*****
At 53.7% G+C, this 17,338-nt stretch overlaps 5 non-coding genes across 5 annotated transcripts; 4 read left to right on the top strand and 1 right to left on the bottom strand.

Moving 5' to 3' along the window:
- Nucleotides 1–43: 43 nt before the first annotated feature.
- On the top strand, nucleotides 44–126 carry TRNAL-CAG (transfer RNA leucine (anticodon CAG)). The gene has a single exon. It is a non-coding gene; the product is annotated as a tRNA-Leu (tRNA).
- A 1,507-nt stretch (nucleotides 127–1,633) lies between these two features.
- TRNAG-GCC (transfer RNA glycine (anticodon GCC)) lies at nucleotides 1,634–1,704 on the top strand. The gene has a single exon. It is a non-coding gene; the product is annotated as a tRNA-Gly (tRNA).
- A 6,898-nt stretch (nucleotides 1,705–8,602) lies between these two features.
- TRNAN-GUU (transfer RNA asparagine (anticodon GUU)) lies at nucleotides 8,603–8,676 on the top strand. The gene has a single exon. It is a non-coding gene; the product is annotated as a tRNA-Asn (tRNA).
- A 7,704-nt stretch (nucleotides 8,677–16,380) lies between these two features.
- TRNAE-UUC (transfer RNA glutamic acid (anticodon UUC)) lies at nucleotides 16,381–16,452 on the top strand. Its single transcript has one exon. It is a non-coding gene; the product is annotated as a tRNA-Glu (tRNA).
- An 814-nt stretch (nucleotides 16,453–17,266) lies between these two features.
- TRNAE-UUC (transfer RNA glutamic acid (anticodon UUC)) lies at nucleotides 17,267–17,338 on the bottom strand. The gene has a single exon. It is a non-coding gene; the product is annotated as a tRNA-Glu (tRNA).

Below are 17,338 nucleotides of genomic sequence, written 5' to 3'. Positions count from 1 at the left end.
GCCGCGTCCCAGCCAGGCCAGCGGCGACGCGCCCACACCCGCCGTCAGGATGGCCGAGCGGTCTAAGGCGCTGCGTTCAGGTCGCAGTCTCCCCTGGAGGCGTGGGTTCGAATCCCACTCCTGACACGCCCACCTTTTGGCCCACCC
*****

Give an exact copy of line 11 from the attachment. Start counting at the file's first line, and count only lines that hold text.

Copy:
- An 814-nt stretch (nucleotides 16,453–17,266) lies between these two features.